Meehan noticed, the guy wasn't his lawyer. His court-appointed lawyer was a frizzy-haired skinny Jewish woman, maybe forty, dressed in that hairy crap they do, might as well be a chador, big golden hoop earrings for that feminine touch. And the second thing he noticed, the guy wasn't a lawyer at all.

But this was the place where the felons met up with their mouthpieces, down here on 4, a honeycomb of cubicles of leaded glass embedded with chicken wire, all the doors and door frames black metal, desks and chairs black metal, everything metallic and tight, everything you touched made a sound like the guillotine. Nice place.

“Come on in, Meehan,” said his non-lawyer, gesturing from where he sprawled at the small metal table in the small glass room. A tan manila folder in front of him on the table provided a wan touch of color.

The guard stood behind Meehan, there was nowhere else he planned to go, so he shrugged and went to sit in the metal chair opposite the ringer, not bothering to read the tab on the folder, while the guard shut the door and went away, to give them as much privacy as you ever get in a place like this, which is none.

The ringer said, “How you doin, Meehan?”

Meehan lifted his right hand. First he did a come-to-me beckoning gesture, first finger, right hand, then he did a writing-on-a-pad gesture, then he put that hand palm down on the cool metal surface of the table.

The ringer was quick; at least there was that much. He reached into his gray-green checked sports jacket and came out with a small lined notepad and a retractable pen. He put both on the table near Meehan's hand, and Meehan opened the pad, past several pages of tiny unreadable black-ink notes, found a blank page, and wrote on it, “You're not a lawyer.” Then he turned the pad so the guy could read it.

Which he did, scanned it quickly, nodded, shrugged, and said, “Ms. Goldfarb was reassigned to—”

Meehan held up his hand. When the guy stopped, Meehan slid the pad back, underlined the
a
, faced it around to the guy again: “You're not
a
lawyer.”

This time, the guy actually studied what Meehan had written, then gave him a look that was curious, nothing more. He said, “Why do you say that?”

Meehan shook his head. He wasn't going to get along with this guy. “I didn't say it,” he pointed out, “I wrote it.”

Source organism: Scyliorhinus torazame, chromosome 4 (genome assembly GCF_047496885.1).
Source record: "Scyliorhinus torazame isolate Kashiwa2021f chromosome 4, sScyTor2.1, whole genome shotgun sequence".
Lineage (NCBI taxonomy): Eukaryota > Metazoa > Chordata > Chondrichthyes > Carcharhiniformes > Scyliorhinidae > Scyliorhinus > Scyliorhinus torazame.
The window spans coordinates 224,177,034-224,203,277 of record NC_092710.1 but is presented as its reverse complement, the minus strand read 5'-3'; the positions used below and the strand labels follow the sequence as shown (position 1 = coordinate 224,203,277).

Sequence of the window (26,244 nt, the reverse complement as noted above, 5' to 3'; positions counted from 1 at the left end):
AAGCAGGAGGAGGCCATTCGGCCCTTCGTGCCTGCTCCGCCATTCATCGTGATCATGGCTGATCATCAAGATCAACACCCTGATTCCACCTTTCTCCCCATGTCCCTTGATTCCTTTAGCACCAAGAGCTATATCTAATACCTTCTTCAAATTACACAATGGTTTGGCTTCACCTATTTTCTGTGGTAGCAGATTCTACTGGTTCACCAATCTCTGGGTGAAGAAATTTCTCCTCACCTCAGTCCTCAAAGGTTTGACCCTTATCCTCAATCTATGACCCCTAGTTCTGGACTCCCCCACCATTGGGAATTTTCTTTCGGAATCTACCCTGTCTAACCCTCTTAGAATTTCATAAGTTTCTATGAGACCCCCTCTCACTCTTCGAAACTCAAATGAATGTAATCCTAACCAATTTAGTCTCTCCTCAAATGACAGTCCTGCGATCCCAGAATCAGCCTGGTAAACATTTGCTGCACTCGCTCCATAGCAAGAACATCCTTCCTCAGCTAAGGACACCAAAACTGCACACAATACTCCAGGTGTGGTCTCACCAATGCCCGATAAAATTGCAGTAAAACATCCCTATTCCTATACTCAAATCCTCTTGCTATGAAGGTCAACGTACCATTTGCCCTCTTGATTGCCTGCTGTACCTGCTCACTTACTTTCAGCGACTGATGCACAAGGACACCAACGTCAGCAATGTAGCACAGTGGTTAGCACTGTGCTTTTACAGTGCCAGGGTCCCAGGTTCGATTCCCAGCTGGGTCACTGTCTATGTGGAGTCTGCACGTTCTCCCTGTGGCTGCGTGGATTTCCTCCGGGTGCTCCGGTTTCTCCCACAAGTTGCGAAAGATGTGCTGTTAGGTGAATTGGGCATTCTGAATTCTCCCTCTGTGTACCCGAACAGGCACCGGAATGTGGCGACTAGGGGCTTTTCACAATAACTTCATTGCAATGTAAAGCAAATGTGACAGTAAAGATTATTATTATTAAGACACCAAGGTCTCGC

“All right,” the guy said, “why did you write it?”

“Because you don't say things in here.” That was another of the ten thousand rules.

“Well, you've started,” the guy said, “so go ahead. Why do you believe I'm not a lawyer?”

Meehan thought it over, and decided: what the hell. He said, “There's two kinds of—What do I call you?”

The guy seemed surprised. He said, “Jeffords.”

“Okay, Mr. Jeffords. There's two kinds of lawyers come in here, boy lawyers and girl lawyers. The boy lawyers know they're representing scum, and they want to be thought of as something better than that, so they dress over the top, like a really successful Moscow pimp. Two-thousand-dollar suits, four-thousand-dollar watches, gold rings, Italian shoes the Pope couldn't afford. They don't get haircuts, they get coiffed, and they want you to know it.” This was another monograph he'd done in his head. Continuing from it, he said, “Girl lawyers got a different situation. They can't come on like sexual beings, not in a place like this, so they go for the dikes-on-a-camping-trip look, your baggy wool slacks, bulky Irish-knit sweaters, Beatles haircut. None of them, boys or girls, dress like you, like you're going to a neighbor's barbeque. And none of them sprawl, like you're doing, they all sit up straight, because they're at work. The guy on this side of the table slouches, the guy over there sits up. Nobody sprawls. Also, and not least, there's your briefcase.”

BOOK: Put a Lid on It